CHAD: Foreign minister pleads for international intervention

Friday, February 15, 2008

In an exclusive IRIN interview, Chad's foreign minister Ahmat Allam-mi warns of a “catastrophic situation” in Central Africa unless the international community intervenes to help Chad stop the rebels who are currently surrounding the country’s capital N’djamena.

"We are going to have a dramatic and catastrophic situation in the whole sub-region," Allam-mi told IRIN in the Ethiopian capital Addis Ababa, where he was attending an African Union meeting.

"If Chad is destabilised, the humanitarian catastrophe in Darfur is going to overflow to the entire Central African region."

"Chad needs the support of the international community to ensure its sovereignty, territorial integrity and to protect its population," he said.

On the current situation in the capital N’djamena, Chad’s top diplomat said the fighting was heavy, but the government has reasserted control.

"The rebellion managed to enter N’djamena with 2,500 to 3,000 soldiers. The government and the security forces are currently controlling the situation."

"We need humanitarian assistance to help the wounded in N'djamena. I think France is currently doing that," Ahmat told IRIN.

"We wish the international community would intervene rapidly because the population is currently living in extremely difficult conditions."

Ahmat flew to Paris on 4 February where he said he will be appealing to the French government for support.

Since the anti-government rebels advanced on N’djamena on 1 February, France has deployed extra troops to evacuate foreign nationals, but has stopped short of its previously overt support to the country’s government.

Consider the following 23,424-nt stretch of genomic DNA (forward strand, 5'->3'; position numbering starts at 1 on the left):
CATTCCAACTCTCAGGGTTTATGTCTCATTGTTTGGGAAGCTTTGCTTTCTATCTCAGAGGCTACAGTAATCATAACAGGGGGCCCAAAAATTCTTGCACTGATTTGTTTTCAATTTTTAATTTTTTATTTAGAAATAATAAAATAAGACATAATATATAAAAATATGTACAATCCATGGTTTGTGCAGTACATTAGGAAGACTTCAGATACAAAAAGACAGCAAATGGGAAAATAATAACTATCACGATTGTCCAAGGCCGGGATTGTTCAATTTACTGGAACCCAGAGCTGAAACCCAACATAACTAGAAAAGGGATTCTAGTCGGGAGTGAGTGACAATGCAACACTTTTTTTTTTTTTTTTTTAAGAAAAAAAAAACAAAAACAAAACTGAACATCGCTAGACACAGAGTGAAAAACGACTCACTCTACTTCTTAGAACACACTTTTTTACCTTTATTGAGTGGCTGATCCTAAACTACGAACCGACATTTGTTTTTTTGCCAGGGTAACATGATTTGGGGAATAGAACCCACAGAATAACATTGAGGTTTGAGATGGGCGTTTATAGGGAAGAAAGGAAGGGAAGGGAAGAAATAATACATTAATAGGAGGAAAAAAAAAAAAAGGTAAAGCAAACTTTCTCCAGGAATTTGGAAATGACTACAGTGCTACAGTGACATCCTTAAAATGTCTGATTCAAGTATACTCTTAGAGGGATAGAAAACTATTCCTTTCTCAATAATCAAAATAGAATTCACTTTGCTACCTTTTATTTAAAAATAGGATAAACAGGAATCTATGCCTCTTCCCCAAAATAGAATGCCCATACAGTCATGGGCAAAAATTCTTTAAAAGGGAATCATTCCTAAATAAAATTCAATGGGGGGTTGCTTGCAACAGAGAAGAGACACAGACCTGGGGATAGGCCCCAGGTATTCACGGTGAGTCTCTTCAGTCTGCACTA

France’s recently installed president, Nicolas Sarkozy, has pledged to break with his country's historically opaque relationship with African countries and to operate through multilateral mechanisms.

France was one of the main backers of a UN-mandated European Union peacekeeping force set to be deployed in Chad in mid-February to protect civilians and refugees in the east from attacks. The deployment of the force was delayed on 4 February because of the recent violence.

The Chadian government has already appealed to the Peace and Security Council of the African Union and the United Nation's Security Council. Both have condemned the attack.

After France and the Security Council’s three African members called an emergency session on 3 February, the Security Council issued a non-binding presidential statement condemning the attack, expressing its support for the Chad government, and urging other countries to assist the Chadian government against the rebels.

The Chadian government has accused the Sudanese government in Khartoum of providing the rebels with direct support. Khartoum has frequently denied the accusation, and accused the Chad government of being sympathetic to rebel groups fighting against it.

Ahmat claimed that Sudanese Antonov bombers and helicopter gunships strafed Chadian government positions around Adré in the east last week as rebels advanced over the border, showing what he called the "obvious Sudanese support" to the rebels.

"We have been attacked in the town of Adré by the Janjaweed militia, by Sudanese militia which were supported by Sudanese aviation," Ahmat said.

His allegations have been corroborated by news reports including in the Washington Post. Sudanese officials have strenuously denied the claims and reports.

Source: IRIN